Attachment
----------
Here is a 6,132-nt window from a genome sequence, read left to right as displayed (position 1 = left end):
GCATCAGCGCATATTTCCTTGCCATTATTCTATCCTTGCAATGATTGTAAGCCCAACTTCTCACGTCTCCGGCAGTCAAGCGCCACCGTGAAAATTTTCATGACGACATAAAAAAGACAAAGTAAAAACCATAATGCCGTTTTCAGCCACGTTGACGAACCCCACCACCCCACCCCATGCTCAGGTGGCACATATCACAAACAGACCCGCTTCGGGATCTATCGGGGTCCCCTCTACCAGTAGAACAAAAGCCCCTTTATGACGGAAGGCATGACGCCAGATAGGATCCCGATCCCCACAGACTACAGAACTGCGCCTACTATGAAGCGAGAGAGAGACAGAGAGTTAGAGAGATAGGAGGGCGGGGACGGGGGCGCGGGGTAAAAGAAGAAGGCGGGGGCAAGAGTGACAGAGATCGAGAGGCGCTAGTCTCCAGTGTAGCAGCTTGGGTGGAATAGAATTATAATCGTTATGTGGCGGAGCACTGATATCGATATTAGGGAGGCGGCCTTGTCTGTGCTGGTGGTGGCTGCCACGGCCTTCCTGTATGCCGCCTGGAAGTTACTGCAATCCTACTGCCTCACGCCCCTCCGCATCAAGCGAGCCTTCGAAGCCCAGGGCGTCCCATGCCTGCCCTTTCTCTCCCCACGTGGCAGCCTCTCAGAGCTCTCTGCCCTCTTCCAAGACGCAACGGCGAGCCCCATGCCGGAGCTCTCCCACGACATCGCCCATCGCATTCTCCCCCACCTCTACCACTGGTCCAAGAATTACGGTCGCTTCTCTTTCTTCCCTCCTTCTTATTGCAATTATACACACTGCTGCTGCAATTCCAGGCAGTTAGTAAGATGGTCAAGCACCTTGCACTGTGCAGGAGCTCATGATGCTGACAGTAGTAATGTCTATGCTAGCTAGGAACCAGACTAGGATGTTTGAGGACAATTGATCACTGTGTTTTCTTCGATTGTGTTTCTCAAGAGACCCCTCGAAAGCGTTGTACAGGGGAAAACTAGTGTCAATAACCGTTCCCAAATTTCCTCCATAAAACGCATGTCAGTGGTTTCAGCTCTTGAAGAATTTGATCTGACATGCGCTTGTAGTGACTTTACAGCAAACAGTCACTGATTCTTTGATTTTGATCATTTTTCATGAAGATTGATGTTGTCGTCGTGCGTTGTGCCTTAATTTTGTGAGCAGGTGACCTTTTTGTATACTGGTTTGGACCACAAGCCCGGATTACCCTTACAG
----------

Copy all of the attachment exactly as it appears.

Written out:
Here is a 6,132-nt window from a genome sequence, read left to right as displayed (position 1 = left end):
GCATCAGCGCATATTTCCTTGCCATTATTCTATCCTTGCAATGATTGTAAGCCCAACTTCTCACGTCTCCGGCAGTCAAGCGCCACCGTGAAAATTTTCATGACGACATAAAAAAGACAAAGTAAAAACCATAATGCCGTTTTCAGCCACGTTGACGAACCCCACCACCCCACCCCATGCTCAGGTGGCACATATCACAAACAGACCCGCTTCGGGATCTATCGGGGTCCCCTCTACCAGTAGAACAAAAGCCCCTTTATGACGGAAGGCATGACGCCAGATAGGATCCCGATCCCCACAGACTACAGAACTGCGCCTACTATGAAGCGAGAGAGAGACAGAGAGTTAGAGAGATAGGAGGGCGGGGACGGGGGCGCGGGGTAAAAGAAGAAGGCGGGGGCAAGAGTGACAGAGATCGAGAGGCGCTAGTCTCCAGTGTAGCAGCTTGGGTGGAATAGAATTATAATCGTTATGTGGCGGAGCACTGATATCGATATTAGGGAGGCGGCCTTGTCTGTGCTGGTGGTGGCTGCCACGGCCTTCCTGTATGCCGCCTGGAAGTTACTGCAATCCTACTGCCTCACGCCCCTCCGCATCAAGCGAGCCTTCGAAGCCCAGGGCGTCCCATGCCTGCCCTTTCTCTCCCCACGTGGCAGCCTCTCAGAGCTCTCTGCCCTCTTCCAAGACGCAACGGCGAGCCCCATGCCGGAGCTCTCCCACGACATCGCCCATCGCATTCTCCCCCACCTCTACCACTGGTCCAAGAATTACGGTCGCTTCTCTTTCTTCCCTCCTTCTTATTGCAATTATACACACTGCTGCTGCAATTCCAGGCAGTTAGTAAGATGGTCAAGCACCTTGCACTGTGCAGGAGCTCATGATGCTGACAGTAGTAATGTCTATGCTAGCTAGGAACCAGACTAGGATGTTTGAGGACAATTGATCACTGTGTTTTCTTCGATTGTGTTTCTCAAGAGACCCCTCGAAAGCGTTGTACAGGGGAAAACTAGTGTCAATAACCGTTCCCAAATTTCCTCCATAAAACGCATGTCAGTGGTTTCAGCTCTTGAAGAATTTGATCTGACATGCGCTTGTAGTGACTTTACAGCAAACAGTCACTGATTCTTTGATTTTGATCATTTTTCATGAAGATTGATGTTGTCGTCGTGCGTTGTGCCTTAATTTTGTGAGCAGGTGACCTTTTTGTATACTGGTTTGGACCACAAGCCCGGATTACCCTTACAG